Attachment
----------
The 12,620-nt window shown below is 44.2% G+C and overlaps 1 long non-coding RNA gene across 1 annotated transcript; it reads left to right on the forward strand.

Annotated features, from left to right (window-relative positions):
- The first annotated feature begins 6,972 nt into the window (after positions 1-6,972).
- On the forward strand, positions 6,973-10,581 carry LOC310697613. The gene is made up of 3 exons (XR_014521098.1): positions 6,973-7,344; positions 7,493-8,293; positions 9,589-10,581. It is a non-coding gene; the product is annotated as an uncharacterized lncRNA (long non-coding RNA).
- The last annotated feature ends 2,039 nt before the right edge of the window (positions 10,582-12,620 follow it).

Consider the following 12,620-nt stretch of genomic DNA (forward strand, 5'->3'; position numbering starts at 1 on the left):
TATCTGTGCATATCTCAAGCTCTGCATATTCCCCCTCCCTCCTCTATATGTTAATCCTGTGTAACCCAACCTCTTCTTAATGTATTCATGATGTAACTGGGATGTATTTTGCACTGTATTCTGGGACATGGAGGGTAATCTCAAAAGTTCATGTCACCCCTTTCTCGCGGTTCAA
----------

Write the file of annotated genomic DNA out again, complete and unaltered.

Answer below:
The 12,620-nt window shown below is 44.2% G+C and overlaps 1 long non-coding RNA gene across 1 annotated transcript; it reads left to right on the forward strand.

Annotated features, from left to right (window-relative positions):
- The first annotated feature begins 6,972 nt into the window (after positions 1-6,972).
- On the forward strand, positions 6,973-10,581 carry LOC310697613. The gene is made up of 3 exons (XR_014521098.1): positions 6,973-7,344; positions 7,493-8,293; positions 9,589-10,581. It is a non-coding gene; the product is annotated as an uncharacterized lncRNA (long non-coding RNA).
- The last annotated feature ends 2,039 nt before the right edge of the window (positions 10,582-12,620 follow it).

Consider the following 12,620-nt stretch of genomic DNA (forward strand, 5'->3'; position numbering starts at 1 on the left):
TATCTGTGCATATCTCAAGCTCTGCATATTCCCCCTCCCTCCTCTATATGTTAATCCTGTGTAACCCAACCTCTTCTTAATGTATTCATGATGTAACTGGGATGTATTTTGCACTGTATTCTGGGACATGGAGGGTAATCTCAAAAGTTCATGTCACCCCTTTCTCGCGGTTCAA